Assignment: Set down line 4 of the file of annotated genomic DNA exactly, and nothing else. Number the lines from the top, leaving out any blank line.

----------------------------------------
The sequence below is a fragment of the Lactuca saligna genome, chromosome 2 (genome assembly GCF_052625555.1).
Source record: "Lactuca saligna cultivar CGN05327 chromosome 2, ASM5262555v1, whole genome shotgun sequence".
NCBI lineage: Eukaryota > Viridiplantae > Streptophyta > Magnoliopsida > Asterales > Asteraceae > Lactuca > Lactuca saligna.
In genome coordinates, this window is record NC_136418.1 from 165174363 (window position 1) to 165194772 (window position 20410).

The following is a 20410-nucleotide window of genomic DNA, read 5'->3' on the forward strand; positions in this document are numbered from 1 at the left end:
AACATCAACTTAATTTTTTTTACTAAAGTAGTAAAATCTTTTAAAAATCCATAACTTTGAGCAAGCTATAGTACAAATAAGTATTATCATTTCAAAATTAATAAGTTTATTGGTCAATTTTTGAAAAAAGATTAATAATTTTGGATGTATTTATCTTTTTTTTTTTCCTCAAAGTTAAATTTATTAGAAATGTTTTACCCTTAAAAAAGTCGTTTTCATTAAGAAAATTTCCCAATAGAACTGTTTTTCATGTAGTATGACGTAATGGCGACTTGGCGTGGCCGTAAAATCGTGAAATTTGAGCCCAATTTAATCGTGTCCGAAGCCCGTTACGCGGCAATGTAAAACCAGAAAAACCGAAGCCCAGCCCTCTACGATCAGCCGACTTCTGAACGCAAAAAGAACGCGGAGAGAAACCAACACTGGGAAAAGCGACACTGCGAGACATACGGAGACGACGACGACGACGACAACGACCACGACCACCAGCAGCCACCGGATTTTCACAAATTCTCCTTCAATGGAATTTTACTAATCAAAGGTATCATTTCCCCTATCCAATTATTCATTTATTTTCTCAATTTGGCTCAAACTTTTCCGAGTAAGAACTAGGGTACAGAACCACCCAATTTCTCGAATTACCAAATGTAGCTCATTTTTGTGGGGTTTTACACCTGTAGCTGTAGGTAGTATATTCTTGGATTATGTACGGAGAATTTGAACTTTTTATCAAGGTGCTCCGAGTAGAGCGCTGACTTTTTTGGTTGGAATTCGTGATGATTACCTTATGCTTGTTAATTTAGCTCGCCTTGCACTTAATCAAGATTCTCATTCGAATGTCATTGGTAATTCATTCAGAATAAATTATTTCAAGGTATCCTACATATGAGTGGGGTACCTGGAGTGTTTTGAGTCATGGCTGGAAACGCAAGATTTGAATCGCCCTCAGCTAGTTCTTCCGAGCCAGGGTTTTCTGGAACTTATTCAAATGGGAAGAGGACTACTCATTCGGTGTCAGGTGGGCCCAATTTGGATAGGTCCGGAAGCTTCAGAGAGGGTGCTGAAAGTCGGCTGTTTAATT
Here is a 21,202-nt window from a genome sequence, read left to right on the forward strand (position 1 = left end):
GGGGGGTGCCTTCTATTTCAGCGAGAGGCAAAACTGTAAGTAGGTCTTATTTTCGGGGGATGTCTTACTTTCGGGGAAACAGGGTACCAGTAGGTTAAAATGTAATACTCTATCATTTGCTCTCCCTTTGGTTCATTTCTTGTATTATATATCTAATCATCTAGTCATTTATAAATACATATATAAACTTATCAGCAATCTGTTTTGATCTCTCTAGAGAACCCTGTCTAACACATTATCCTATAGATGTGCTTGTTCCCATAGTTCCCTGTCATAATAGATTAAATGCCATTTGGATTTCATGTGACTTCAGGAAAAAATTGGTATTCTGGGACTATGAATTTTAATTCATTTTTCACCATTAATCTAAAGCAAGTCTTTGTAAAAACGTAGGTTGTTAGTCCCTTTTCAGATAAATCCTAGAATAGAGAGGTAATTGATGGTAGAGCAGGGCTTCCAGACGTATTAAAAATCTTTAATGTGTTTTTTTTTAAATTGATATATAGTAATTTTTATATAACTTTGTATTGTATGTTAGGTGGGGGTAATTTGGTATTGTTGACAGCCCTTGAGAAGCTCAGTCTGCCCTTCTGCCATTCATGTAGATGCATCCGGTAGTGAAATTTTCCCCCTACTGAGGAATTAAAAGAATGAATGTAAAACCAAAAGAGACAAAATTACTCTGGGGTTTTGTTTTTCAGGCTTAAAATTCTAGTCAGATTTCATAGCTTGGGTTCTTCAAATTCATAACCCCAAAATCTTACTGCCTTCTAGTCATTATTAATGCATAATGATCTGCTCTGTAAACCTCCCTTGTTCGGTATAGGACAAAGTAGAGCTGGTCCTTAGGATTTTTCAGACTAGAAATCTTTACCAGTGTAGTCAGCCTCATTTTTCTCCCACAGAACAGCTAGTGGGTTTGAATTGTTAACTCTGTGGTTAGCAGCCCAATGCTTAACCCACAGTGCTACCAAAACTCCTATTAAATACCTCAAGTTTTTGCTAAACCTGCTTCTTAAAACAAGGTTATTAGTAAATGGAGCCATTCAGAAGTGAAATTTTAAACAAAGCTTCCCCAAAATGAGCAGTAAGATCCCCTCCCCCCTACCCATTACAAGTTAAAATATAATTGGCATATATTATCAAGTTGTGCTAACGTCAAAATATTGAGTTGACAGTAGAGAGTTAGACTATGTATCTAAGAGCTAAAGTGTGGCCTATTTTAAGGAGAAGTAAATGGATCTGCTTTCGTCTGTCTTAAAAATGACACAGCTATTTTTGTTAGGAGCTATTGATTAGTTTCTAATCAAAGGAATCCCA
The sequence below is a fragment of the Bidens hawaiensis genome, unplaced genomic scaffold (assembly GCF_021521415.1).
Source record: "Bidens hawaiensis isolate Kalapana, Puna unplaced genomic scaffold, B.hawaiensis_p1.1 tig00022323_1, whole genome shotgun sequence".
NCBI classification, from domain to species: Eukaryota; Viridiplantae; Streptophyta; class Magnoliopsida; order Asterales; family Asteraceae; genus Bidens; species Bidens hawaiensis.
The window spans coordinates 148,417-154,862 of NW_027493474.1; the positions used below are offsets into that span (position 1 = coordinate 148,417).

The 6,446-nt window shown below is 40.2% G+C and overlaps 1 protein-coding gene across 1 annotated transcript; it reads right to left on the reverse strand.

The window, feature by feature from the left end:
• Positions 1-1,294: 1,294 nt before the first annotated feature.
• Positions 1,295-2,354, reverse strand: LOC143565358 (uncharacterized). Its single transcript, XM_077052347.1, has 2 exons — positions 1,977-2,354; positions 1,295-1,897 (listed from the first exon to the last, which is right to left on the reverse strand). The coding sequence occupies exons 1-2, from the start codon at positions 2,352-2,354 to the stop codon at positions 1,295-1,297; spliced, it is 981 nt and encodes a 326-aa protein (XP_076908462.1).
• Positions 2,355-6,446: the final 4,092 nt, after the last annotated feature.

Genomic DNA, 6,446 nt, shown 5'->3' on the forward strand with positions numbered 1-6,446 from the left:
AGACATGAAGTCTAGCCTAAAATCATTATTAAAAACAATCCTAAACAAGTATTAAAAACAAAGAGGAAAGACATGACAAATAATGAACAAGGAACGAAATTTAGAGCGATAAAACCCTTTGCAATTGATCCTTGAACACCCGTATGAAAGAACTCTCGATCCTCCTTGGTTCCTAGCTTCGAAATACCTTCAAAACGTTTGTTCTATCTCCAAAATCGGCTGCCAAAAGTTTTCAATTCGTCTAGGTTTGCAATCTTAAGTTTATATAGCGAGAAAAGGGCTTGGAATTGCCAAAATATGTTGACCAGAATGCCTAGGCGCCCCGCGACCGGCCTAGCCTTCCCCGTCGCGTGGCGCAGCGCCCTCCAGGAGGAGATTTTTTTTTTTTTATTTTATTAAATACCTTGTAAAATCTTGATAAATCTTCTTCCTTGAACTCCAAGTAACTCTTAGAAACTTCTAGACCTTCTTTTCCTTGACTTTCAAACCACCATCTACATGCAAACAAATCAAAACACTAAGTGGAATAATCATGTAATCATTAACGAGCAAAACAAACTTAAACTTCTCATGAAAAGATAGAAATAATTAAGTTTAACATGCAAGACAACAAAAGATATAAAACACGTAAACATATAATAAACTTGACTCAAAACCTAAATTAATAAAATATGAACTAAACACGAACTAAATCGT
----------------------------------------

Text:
In genome coordinates, this window is record NC_136418.1 from 165174363 (window position 1) to 165194772 (window position 20410).